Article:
Even as resilience-building efforts across the region have made significant progress, communities have been hit by increasingly frequent and severe droughts, making it harder and harder for families to recover. Three severe droughts have hit the Horn of Africa in the past ten years (2010–2011, 2016–2017, and 2020–2021).

The famine in Somalia was caused by the 2010–2011 drought, conflict, and complex humanitarian access issues. A drought brought millions to the brink of famine, which was only prevented by a prompt and timely humanitarian response. As the frequency of shocks in the region has increased, the vulnerable occupy little room to recover, resulting in an increase in internally displaced persons.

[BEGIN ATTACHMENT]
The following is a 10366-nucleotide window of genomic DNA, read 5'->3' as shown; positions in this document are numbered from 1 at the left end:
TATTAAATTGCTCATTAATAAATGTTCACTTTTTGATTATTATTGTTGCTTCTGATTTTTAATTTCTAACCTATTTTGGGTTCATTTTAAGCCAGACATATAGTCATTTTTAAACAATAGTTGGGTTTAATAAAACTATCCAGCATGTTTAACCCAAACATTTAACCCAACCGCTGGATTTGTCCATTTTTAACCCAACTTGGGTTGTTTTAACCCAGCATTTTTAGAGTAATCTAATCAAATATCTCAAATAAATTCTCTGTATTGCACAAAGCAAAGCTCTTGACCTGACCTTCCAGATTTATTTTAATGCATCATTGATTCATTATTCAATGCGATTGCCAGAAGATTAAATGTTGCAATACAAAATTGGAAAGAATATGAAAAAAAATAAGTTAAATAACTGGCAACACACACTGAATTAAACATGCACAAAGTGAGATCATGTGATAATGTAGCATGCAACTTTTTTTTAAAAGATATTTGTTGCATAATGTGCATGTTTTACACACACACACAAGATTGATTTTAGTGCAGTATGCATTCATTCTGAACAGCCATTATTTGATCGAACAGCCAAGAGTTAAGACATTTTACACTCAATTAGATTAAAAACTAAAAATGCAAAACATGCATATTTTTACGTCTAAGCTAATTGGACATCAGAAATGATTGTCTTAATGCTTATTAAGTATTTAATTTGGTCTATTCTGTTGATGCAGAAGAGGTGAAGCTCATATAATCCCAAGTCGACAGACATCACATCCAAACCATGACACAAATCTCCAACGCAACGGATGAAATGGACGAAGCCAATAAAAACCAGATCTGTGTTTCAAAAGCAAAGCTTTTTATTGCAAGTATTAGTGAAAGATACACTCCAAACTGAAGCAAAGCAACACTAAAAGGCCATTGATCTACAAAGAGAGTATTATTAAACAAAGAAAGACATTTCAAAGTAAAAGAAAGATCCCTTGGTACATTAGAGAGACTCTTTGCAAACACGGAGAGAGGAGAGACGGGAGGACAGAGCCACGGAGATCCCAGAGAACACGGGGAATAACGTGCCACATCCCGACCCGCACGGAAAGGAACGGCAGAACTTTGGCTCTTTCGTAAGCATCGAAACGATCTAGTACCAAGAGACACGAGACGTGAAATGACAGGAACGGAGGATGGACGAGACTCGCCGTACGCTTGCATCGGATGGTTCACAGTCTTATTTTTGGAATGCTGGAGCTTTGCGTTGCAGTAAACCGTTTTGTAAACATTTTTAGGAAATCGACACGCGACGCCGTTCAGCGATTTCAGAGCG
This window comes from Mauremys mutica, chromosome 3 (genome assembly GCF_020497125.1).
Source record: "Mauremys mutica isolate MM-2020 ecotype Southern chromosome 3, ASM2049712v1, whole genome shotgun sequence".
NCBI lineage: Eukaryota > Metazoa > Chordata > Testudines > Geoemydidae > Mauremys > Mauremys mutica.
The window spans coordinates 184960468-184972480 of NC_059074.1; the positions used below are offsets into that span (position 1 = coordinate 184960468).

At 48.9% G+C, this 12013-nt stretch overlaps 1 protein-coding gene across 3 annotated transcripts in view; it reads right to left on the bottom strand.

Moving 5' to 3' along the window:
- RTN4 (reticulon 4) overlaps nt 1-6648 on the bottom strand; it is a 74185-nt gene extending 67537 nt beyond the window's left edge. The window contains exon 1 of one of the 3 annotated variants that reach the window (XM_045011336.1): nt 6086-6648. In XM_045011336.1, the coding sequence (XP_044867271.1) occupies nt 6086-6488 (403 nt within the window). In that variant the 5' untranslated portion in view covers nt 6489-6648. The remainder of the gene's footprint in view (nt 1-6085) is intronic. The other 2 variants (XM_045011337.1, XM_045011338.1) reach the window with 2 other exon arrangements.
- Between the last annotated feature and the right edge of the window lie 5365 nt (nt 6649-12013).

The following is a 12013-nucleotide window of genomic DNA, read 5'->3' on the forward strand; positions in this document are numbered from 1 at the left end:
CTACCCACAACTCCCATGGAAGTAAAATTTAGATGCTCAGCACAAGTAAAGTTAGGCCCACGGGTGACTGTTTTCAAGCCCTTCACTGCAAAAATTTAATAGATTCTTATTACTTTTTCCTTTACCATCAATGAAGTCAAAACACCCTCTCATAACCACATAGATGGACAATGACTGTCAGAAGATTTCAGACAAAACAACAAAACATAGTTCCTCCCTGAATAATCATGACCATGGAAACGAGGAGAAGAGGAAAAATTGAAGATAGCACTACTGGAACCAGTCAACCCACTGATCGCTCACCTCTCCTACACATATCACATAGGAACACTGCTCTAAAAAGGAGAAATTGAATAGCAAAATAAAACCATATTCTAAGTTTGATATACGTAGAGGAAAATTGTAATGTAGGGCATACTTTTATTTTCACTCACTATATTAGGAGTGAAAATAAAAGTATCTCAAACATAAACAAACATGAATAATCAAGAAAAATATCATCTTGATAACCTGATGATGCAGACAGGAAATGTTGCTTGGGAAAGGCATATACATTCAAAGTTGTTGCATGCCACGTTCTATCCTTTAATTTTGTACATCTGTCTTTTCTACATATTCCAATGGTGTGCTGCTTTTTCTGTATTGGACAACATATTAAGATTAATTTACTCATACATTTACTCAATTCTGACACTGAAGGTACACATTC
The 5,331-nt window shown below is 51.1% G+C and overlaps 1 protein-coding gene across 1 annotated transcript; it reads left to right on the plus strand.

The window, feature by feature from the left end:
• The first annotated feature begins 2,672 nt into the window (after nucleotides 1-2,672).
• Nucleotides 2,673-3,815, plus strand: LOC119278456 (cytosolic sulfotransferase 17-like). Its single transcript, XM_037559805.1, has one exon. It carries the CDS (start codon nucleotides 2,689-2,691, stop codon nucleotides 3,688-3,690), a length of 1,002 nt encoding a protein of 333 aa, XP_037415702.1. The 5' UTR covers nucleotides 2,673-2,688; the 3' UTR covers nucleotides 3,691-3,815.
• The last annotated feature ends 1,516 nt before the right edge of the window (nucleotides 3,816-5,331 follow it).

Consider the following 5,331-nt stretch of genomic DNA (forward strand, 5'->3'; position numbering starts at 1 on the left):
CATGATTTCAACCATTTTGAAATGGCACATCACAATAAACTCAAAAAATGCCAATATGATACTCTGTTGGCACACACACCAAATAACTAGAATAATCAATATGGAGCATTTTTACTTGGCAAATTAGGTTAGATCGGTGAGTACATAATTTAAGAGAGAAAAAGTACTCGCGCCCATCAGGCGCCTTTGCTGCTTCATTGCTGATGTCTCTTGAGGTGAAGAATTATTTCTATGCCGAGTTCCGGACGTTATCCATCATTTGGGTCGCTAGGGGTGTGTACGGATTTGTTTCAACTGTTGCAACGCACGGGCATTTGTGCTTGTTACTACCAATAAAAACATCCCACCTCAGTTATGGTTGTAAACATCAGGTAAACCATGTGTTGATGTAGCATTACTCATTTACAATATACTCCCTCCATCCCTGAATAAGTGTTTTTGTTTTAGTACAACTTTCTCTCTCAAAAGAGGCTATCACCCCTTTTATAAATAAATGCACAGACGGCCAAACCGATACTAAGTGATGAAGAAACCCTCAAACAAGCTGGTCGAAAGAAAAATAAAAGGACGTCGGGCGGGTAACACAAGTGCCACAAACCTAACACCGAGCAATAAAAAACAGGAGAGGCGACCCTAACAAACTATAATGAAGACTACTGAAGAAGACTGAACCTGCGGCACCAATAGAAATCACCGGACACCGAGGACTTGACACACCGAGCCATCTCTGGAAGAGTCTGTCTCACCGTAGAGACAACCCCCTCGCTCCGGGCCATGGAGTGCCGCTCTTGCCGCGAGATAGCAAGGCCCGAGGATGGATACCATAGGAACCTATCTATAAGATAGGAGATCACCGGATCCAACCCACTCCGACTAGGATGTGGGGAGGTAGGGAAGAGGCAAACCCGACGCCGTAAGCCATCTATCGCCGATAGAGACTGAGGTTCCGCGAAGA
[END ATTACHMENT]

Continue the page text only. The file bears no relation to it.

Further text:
Simultaneously, many drought-affected communities are coping with the cumulative effects of conflict, flooding, COVID-19, and desert locusts. The extreme rains and flooding that struck many of these communities in 2019 were one of the drivers of the historical desert locust outbreak in late 2019.

The Horn of Africa has also been adversely affected by the COVID-19 pandemic. Moreover, millions of people in Ethiopia and Somalia have been affected by conflict, which may also hinder their freedom of movement as they seek relief from the drought.

Horn of Africa Drought
Horn of Africa Drought

The drought is enhancing one of the most adverse climate-induced emergencies in the Horn of Africa. Most of the regions in the region suffer from a high level of uncertainty and mixed signals during the March-May rainy season.

Recent analog forecasts based on the analysis of Pacific March-May sea surface temperatures, past droughts, and a number of past La Nina years suggest a below-average season in 2022.